I am, for my own part, astonished that Sabbatius and his followers attempted to introduce this innovation. The ancient Hebrews, as is related by Eusebius, 1556 on the testimony of Philo, Josephus, Aristobulus, and several others, offered the sacrifices after the vernal equinox, when the sun is in the first sign of the zodiac, called by the Greeks the Ram, and when the moon is in the opposite quarter of the heavens, and in the fourteenth day of her age. Even the Novatians themselves, who have studied the subject with some accuracy, declare that the founder of their heresy and his first disciples did not follow this custom, which was introduced for the first time by those who assembled at Pazoucoma; and that at old Rome the members of this sect still observe the same practice as the Romans, who have not deviated from their original usage in this particular, the custom having been handed down to them by the holy apostles Peter and Paul. Further, the Samaritans, who are scrupulous observers of the laws of Moses, never celebrate this festival till the first-fruits have reached maturity; they say it is, in the law, called the Feast of First-Fruits, and before these appear, it is not lawful to observe the feast; and, therefore, necessarily the vernal equinox must precede. Hence arises my astonishment that those who profess to adopt the Jewish custom in the celebration of this feast, do not conform to the ancient practice of the Jews. With the exception of the people above mentioned, and the Quartodecimani of Asia, all heresies, I believe, celebrate the Passover in the same manner as the Romans and the Egyptians. The Quartodecimani are so called because they observe this festival, like the Jews, on the fourteenth day of the moon, and hence their name. The Novatians observe the day of the resurrection. They follow the custom of the Jews and the Quartodecimani, except when the fourteenth day of the moon falls upon the first day of the week, in which case they celebrate the feast so many days after the Jews, as there are intervening days between the fourteenth day of the moon and the following Lord’s day. The Montanists, who are called Pepuzites and Phrygians, celebrate the Passover according to a strange fashion which they introduced. They blame those who regulate the time of observing the feast according to the course of the moon, and affirm that it is right to attend exclusively to the cycles of the sun. They reckon each month to consist of thirty days, and account the day after the vernal equinox as the first day of the year, which, according to the Roman method of computation, would be called the ninth day before the calends of April. It was on this day, they say, that the two great luminaries appointed for the indication of times and of years were created. This they prove by the fact that every eight years the sun and the moon meet together in the same point of the heavens. The moon’s cycle of eight years is accomplished in ninety-nine months, and in two thousand nine hundred and twenty-two days; and during that time there are eight revolutions made by the sun, each comprising three hundred and sixty-five days, and the fourth part of a day. For they compute the day of the creation of the sun, mentioned in Sacred Writ, to have been the fourteenth day of the moon, occurring after the ninth day before the calends of the month of April, and answering to the eighth day prior to ides of the same month. They always celebrate the Passover on this day, when it falls on the day of the resurrection; otherwise they celebrate it on the following Lord’s day; for it is written according to their assertion that the feast may be held on any day between the fourteenth and twenty-first.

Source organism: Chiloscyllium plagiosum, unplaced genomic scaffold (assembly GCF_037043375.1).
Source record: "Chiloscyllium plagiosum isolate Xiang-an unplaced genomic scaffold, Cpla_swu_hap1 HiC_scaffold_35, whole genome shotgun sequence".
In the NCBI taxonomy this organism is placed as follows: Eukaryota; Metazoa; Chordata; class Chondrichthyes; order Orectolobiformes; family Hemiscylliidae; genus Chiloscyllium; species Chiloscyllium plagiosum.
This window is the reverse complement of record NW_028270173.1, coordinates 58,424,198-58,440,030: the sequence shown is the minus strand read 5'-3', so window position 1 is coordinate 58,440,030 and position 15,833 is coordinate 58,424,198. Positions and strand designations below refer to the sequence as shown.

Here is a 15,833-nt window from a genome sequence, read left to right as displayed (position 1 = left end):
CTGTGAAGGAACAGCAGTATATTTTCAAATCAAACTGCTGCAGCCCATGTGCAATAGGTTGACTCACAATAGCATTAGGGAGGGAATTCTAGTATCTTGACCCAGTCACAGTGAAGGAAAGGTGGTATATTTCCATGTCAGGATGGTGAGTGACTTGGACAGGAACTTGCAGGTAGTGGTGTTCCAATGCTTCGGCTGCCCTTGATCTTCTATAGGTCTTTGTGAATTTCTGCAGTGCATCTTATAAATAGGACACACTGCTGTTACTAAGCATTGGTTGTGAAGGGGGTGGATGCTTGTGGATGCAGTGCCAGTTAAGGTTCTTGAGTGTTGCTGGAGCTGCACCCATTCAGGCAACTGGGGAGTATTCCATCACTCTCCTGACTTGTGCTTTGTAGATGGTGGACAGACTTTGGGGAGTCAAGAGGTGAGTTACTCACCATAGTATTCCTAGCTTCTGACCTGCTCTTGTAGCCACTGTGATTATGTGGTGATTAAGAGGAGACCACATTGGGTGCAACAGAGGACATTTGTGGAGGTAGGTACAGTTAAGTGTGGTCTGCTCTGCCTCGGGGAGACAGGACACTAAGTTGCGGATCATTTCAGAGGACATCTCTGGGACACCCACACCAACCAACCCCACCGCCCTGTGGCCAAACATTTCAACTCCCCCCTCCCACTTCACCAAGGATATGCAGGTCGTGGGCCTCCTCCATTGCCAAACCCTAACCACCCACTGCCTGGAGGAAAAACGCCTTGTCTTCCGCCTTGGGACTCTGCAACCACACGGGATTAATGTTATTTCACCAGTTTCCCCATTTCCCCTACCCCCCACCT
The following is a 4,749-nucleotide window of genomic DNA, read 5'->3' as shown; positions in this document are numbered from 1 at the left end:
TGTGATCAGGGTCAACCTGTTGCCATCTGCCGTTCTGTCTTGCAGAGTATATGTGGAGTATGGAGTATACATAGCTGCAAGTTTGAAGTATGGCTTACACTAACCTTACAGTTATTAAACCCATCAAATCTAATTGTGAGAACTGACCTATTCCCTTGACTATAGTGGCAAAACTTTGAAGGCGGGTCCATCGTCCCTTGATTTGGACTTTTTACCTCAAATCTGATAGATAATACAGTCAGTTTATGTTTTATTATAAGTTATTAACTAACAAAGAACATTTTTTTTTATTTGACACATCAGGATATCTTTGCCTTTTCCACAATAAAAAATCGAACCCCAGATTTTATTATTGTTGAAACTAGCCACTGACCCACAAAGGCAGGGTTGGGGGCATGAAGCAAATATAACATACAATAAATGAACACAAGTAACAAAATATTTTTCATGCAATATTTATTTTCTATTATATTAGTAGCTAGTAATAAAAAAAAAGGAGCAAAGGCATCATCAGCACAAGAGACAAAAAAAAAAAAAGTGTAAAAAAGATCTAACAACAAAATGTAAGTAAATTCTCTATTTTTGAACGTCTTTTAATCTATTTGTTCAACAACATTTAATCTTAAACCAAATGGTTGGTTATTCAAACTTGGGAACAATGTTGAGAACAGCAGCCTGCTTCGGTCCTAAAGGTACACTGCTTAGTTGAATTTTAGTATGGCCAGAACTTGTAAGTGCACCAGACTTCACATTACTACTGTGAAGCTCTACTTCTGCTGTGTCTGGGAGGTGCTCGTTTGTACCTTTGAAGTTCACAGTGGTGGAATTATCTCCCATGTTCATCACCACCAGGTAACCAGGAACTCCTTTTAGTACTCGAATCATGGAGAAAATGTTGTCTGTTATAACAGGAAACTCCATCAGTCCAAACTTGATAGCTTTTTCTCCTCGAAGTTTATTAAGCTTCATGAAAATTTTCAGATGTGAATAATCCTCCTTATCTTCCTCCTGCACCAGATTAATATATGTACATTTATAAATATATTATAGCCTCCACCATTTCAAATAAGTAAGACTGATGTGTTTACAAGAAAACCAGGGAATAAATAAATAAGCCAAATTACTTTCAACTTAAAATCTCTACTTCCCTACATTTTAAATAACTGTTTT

Soc. v. 21, 22. Soz. has independent material.


Παζουκώμῃ ; Soc. ν Πάζῳ κώμῃ.


Eus. H. E. vii. 32. Extracts from the canons of Anatolius.